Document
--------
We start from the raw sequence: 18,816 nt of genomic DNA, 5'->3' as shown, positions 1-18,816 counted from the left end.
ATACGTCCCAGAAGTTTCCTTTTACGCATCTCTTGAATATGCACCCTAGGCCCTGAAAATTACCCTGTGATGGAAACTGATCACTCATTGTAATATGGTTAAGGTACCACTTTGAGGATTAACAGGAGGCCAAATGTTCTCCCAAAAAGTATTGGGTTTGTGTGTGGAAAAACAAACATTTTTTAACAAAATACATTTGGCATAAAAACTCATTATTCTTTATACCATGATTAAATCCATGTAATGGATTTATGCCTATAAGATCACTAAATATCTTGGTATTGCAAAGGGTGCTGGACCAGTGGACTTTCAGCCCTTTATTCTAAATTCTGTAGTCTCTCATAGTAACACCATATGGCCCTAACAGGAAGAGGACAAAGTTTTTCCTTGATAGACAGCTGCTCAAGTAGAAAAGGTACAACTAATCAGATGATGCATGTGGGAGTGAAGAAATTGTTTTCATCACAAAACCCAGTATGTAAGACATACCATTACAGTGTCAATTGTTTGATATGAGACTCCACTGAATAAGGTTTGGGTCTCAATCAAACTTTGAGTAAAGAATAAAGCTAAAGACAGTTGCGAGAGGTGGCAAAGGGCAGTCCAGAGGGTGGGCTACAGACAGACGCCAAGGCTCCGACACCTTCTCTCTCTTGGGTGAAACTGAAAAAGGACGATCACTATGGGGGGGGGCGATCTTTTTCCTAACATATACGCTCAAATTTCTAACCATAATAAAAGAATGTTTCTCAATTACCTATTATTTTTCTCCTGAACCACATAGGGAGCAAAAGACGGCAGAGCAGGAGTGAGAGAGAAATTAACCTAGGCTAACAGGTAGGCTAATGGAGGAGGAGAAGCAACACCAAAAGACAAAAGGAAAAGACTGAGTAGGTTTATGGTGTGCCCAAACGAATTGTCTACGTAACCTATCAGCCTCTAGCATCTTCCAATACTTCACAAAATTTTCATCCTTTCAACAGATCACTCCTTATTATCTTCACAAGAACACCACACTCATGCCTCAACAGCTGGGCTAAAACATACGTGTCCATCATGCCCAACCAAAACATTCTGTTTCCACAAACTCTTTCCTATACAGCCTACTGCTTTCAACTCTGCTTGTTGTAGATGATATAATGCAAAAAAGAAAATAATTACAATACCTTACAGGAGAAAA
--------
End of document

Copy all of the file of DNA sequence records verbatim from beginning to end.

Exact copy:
We start from the raw sequence: 18,816 nt of genomic DNA, 5'->3' as shown, positions 1-18,816 counted from the left end.
ATACGTCCCAGAAGTTTCCTTTTACGCATCTCTTGAATATGCACCCTAGGCCCTGAAAATTACCCTGTGATGGAAACTGATCACTCATTGTAATATGGTTAAGGTACCACTTTGAGGATTAACAGGAGGCCAAATGTTCTCCCAAAAAGTATTGGGTTTGTGTGTGGAAAAACAAACATTTTTTAACAAAATACATTTGGCATAAAAACTCATTATTCTTTATACCATGATTAAATCCATGTAATGGATTTATGCCTATAAGATCACTAAATATCTTGGTATTGCAAAGGGTGCTGGACCAGTGGACTTTCAGCCCTTTATTCTAAATTCTGTAGTCTCTCATAGTAACACCATATGGCCCTAACAGGAAGAGGACAAAGTTTTTCCTTGATAGACAGCTGCTCAAGTAGAAAAGGTACAACTAATCAGATGATGCATGTGGGAGTGAAGAAATTGTTTTCATCACAAAACCCAGTATGTAAGACATACCATTACAGTGTCAATTGTTTGATATGAGACTCCACTGAATAAGGTTTGGGTCTCAATCAAACTTTGAGTAAAGAATAAAGCTAAAGACAGTTGCGAGAGGTGGCAAAGGGCAGTCCAGAGGGTGGGCTACAGACAGACGCCAAGGCTCCGACACCTTCTCTCTCTTGGGTGAAACTGAAAAAGGACGATCACTATGGGGGGGGGCGATCTTTTTCCTAACATATACGCTCAAATTTCTAACCATAATAAAAGAATGTTTCTCAATTACCTATTATTTTTCTCCTGAACCACATAGGGAGCAAAAGACGGCAGAGCAGGAGTGAGAGAGAAATTAACCTAGGCTAACAGGTAGGCTAATGGAGGAGGAGAAGCAACACCAAAAGACAAAAGGAAAAGACTGAGTAGGTTTATGGTGTGCCCAAACGAATTGTCTACGTAACCTATCAGCCTCTAGCATCTTCCAATACTTCACAAAATTTTCATCCTTTCAACAGATCACTCCTTATTATCTTCACAAGAACACCACACTCATGCCTCAACAGCTGGGCTAAAACATACGTGTCCATCATGCCCAACCAAAACATTCTGTTTCCACAAACTCTTTCCTATACAGCCTACTGCTTTCAACTCTGCTTGTTGTAGATGATATAATGCAAAAAAGAAAATAATTACAATACCTTACAGGAGAAAA